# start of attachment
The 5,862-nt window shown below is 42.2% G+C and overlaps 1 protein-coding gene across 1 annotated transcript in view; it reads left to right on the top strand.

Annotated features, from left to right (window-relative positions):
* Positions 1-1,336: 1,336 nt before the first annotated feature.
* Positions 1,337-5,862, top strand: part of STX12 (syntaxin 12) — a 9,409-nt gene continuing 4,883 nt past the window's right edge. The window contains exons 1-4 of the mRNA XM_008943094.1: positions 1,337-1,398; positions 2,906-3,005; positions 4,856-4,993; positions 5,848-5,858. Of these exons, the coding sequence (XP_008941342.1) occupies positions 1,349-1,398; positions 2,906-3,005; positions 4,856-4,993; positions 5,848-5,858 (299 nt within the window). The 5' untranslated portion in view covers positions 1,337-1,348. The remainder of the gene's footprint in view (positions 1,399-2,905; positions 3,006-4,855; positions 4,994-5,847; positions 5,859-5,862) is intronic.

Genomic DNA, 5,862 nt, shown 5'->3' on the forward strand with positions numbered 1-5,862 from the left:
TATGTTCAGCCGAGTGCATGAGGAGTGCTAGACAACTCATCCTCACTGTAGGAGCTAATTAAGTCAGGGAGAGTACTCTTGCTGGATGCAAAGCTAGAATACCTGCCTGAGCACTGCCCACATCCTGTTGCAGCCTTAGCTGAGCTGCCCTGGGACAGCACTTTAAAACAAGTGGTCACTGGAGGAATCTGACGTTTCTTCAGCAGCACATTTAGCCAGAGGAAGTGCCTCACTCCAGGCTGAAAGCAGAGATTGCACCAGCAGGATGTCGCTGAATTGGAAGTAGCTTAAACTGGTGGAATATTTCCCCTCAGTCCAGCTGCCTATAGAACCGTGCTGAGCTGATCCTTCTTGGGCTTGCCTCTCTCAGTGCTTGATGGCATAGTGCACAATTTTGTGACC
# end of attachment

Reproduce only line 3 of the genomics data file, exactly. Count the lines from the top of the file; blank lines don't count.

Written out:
* Positions 1-1,336: 1,336 nt before the first annotated feature.